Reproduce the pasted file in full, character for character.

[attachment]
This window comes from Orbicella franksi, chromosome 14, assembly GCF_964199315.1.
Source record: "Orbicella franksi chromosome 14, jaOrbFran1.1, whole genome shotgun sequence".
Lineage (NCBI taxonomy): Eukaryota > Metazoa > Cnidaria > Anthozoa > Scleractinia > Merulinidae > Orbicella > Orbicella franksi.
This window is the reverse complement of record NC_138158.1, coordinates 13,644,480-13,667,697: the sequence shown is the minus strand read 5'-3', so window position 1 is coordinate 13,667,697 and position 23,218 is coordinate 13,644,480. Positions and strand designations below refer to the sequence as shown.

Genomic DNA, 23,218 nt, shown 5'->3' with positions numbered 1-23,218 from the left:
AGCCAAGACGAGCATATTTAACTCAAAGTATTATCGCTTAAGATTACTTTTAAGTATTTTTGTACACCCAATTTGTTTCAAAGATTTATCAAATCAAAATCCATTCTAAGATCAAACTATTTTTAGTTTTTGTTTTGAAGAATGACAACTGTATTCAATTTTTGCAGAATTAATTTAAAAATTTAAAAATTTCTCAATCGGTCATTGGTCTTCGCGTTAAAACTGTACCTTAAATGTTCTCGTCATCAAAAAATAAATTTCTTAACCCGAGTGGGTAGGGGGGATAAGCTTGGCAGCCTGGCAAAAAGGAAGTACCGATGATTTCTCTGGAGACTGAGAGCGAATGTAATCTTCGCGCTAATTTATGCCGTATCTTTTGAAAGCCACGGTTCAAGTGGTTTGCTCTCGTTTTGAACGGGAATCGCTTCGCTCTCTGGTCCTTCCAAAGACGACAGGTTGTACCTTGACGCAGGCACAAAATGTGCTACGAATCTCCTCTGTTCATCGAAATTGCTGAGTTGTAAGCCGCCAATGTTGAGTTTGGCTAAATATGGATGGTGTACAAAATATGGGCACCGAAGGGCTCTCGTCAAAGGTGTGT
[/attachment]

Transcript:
This window comes from Orbicella franksi, chromosome 14, assembly GCF_964199315.1.
Source record: "Orbicella franksi chromosome 14, jaOrbFran1.1, whole genome shotgun sequence".
Lineage (NCBI taxonomy): Eukaryota > Metazoa > Cnidaria > Anthozoa > Scleractinia > Merulinidae > Orbicella > Orbicella franksi.
This window is the reverse complement of record NC_138158.1, coordinates 13,644,480-13,667,697: the sequence shown is the minus strand read 5'-3', so window position 1 is coordinate 13,667,697 and position 23,218 is coordinate 13,644,480. Positions and strand designations below refer to the sequence as shown.

Genomic DNA, 23,218 nt, shown 5'->3' with positions numbered 1-23,218 from the left:
AGCCAAGACGAGCATATTTAACTCAAAGTATTATCGCTTAAGATTACTTTTAAGTATTTTTGTACACCCAATTTGTTTCAAAGATTTATCAAATCAAAATCCATTCTAAGATCAAACTATTTTTAGTTTTTGTTTTGAAGAATGACAACTGTATTCAATTTTTGCAGAATTAATTTAAAAATTTAAAAATTTCTCAATCGGTCATTGGTCTTCGCGTTAAAACTGTACCTTAAATGTTCTCGTCATCAAAAAATAAATTTCTTAACCCGAGTGGGTAGGGGGGATAAGCTTGGCAGCCTGGCAAAAAGGAAGTACCGATGATTTCTCTGGAGACTGAGAGCGAATGTAATCTTCGCGCTAATTTATGCCGTATCTTTTGAAAGCCACGGTTCAAGTGGTTTGCTCTCGTTTTGAACGGGAATCGCTTCGCTCTCTGGTCCTTCCAAAGACGACAGGTTGTACCTTGACGCAGGCACAAAATGTGCTACGAATCTCCTCTGTTCATCGAAATTGCTGAGTTGTAAGCCGCCAATGTTGAGTTTGGCTAAATATGGATGGTGTACAAAATATGGGCACCGAAGGGCTCTCGTCAAAGGTGTGT